Last Updated on May 28, 2021
Six Republican senators voted with Democrats to create a 9/11-style commission to investigate the events and civil unrest that occurred in and around the U.S. Capitol building on January 6. The bill ultimately failed 54-35, as Democrats were unable to get the 60 required votes.
The Republican Senators who voted with Democrats to hold the 9/11-style commission into the events of January 6 are Sens. Bill Cassidy (R-LA), Mitt Romney (R-UT), Susan Collins (R-ME), Ben Sasse (R-NE), Lisa Murkowski (R-AK), and Rob Portman (R-OH). Of those six Republicans, only Portman voted not to impeach President Trump during his second impeachment vote, with Romney having also voted to convict him during the initial attempt by Democrats. Even with these Republicans backing the plan, the vote did not pass the 60 vote threshold required.
#BREAKING: The Senate fails to reach the 60 vote threshold to consider the creation of a January 6 Commission, 54-35.
— The Columbia Bugle 🇺🇸 (@ColumbiaBugle) May 28, 2021
Earlier this month, the vote was passed in the House, with 35 Republicans joining every present Democrat to start the commission into the Capitol Hill protests. Despite Democrat claims that the protest was a violent “insurrection,”, only the death of Ashli Babbitt, a peaceful protestor shot by police, was deemed to be a homicide. Capitol Police officer Brian Sicknick, who the mainstream media had initially claimed was beaten to death with a fire extinguisher by “white supremacists,” was ruled to have died of natural causes, after he suffered two strokes cause by a blood clot in his brain stem. (READ MORE: Lawyer for Ashli Babbitt’s Family Says That Officer Who Shot Her Did Not Issue Verbal Warning)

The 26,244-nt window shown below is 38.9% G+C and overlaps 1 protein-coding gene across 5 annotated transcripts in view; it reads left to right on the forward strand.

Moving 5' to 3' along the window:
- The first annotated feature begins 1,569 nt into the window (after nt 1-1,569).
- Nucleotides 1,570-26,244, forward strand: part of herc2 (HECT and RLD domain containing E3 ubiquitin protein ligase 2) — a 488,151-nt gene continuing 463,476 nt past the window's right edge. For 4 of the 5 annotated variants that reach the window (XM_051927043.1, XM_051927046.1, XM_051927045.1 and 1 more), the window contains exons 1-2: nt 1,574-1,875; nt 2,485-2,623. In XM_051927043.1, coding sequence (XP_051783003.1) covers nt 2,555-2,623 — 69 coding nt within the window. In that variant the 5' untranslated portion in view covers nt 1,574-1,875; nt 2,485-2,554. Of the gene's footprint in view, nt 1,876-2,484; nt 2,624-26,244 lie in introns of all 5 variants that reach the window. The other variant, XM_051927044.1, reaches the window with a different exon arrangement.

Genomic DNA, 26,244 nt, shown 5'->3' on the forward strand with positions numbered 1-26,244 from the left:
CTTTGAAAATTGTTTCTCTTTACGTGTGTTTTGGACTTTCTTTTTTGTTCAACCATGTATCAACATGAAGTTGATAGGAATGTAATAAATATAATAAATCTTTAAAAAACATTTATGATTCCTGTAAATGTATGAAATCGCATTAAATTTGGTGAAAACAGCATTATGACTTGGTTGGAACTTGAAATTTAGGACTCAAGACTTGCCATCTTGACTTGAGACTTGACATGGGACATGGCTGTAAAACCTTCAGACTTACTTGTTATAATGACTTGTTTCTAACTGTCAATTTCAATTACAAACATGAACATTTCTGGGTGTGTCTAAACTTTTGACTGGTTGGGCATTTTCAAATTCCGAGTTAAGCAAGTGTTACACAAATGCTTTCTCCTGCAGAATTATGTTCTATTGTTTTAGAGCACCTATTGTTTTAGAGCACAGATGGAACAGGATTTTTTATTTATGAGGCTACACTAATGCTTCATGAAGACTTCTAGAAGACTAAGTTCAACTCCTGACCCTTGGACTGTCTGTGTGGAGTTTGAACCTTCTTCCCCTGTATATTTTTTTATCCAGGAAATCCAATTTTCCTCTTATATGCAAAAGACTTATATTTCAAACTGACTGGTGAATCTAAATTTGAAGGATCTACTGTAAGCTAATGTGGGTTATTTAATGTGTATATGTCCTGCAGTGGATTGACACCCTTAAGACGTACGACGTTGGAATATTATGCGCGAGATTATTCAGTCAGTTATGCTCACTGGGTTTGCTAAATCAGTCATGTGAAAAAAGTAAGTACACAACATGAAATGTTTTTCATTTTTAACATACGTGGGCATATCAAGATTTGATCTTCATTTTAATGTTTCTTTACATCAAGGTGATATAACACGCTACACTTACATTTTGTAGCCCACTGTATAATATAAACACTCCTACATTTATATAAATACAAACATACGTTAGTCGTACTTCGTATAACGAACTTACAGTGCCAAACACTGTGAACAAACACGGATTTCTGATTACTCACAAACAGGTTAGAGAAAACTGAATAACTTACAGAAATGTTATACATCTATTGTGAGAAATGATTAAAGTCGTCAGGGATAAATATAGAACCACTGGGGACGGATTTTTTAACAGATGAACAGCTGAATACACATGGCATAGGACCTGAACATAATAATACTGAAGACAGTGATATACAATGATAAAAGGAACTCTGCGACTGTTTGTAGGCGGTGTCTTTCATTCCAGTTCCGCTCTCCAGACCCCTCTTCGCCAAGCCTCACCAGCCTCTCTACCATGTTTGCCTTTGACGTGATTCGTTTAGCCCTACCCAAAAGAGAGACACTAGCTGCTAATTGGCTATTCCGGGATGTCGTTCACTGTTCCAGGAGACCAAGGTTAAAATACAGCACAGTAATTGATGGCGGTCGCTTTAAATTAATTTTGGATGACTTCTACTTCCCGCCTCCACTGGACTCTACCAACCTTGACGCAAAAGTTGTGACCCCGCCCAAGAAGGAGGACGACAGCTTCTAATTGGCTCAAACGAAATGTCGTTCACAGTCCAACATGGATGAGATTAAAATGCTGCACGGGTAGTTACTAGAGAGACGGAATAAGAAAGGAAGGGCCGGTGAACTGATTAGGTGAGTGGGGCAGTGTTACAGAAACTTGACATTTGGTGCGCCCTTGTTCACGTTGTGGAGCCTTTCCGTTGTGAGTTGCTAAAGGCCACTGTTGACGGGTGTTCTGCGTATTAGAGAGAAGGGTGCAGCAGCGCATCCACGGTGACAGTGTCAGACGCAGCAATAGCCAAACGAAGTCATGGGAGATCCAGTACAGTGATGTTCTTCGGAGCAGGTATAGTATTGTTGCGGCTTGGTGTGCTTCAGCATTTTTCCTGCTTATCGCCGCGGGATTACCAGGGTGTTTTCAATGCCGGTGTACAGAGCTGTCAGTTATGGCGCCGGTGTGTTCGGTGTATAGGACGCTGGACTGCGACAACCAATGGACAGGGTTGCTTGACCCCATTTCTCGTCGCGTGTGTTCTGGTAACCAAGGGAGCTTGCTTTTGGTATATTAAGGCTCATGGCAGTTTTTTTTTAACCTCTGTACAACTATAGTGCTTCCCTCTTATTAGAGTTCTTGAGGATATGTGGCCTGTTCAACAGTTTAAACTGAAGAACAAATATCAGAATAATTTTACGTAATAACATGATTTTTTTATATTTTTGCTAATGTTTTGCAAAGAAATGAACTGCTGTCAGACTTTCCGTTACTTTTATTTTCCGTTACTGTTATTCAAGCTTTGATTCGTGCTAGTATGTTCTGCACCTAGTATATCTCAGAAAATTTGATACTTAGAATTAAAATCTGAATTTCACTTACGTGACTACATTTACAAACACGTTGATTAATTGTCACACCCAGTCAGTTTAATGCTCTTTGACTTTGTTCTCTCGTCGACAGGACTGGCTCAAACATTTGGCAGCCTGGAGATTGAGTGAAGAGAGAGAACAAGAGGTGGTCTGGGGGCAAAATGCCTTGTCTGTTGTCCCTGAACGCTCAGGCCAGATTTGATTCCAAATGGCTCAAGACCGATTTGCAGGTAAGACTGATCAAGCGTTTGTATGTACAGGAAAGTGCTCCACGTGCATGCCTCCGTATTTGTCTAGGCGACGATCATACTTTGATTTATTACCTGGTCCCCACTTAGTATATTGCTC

The number of Republicans who sided with Democrats on the January 6 commission vote becomes especially notable when considering that – at President Donald Trump’s insistence – both House Minority Leader Kevin McCarthy and Senate Minority Leader Mitch McConnell indicated they would not support such a commission, and thus, neither should members of the Republican Party in their respective chambers.
However, McConnell had previously reportedly threatened to instruct a critical number of Republicans to join the effort to impeach President Trump should the 45th President have pardoned individuals without McConnell’s permission, and the two have feuded repeatedly since McConnell’s messaging resulted in the loss of two Senate seats in Georgia.